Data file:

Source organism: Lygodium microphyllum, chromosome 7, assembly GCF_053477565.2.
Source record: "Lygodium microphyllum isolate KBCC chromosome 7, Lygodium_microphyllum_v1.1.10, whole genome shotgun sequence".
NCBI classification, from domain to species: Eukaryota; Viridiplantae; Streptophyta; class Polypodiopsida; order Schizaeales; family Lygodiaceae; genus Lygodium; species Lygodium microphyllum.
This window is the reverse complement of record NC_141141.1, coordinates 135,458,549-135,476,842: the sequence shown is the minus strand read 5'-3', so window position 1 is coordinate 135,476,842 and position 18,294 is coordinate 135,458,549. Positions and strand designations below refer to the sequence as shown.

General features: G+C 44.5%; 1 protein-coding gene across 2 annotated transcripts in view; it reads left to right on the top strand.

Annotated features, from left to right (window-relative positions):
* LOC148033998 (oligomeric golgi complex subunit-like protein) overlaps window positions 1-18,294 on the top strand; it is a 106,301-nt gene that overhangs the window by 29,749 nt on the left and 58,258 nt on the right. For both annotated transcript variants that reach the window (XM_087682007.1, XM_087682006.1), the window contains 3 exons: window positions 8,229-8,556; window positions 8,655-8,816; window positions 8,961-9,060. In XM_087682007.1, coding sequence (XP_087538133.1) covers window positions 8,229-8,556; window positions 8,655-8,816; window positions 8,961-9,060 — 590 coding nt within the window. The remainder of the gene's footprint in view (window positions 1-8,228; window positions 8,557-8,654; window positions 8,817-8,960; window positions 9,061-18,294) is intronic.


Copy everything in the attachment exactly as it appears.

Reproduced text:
Source organism: Lygodium microphyllum, chromosome 7, assembly GCF_053477565.2.
Source record: "Lygodium microphyllum isolate KBCC chromosome 7, Lygodium_microphyllum_v1.1.10, whole genome shotgun sequence".
NCBI classification, from domain to species: Eukaryota; Viridiplantae; Streptophyta; class Polypodiopsida; order Schizaeales; family Lygodiaceae; genus Lygodium; species Lygodium microphyllum.
This window is the reverse complement of record NC_141141.1, coordinates 135,458,549-135,476,842: the sequence shown is the minus strand read 5'-3', so window position 1 is coordinate 135,476,842 and position 18,294 is coordinate 135,458,549. Positions and strand designations below refer to the sequence as shown.

General features: G+C 44.5%; 1 protein-coding gene across 2 annotated transcripts in view; it reads left to right on the top strand.

Annotated features, from left to right (window-relative positions):
* LOC148033998 (oligomeric golgi complex subunit-like protein) overlaps window positions 1-18,294 on the top strand; it is a 106,301-nt gene that overhangs the window by 29,749 nt on the left and 58,258 nt on the right. For both annotated transcript variants that reach the window (XM_087682007.1, XM_087682006.1), the window contains 3 exons: window positions 8,229-8,556; window positions 8,655-8,816; window positions 8,961-9,060. In XM_087682007.1, coding sequence (XP_087538133.1) covers window positions 8,229-8,556; window positions 8,655-8,816; window positions 8,961-9,060 — 590 coding nt within the window. The remainder of the gene's footprint in view (window positions 1-8,228; window positions 8,557-8,654; window positions 8,817-8,960; window positions 9,061-18,294) is intronic.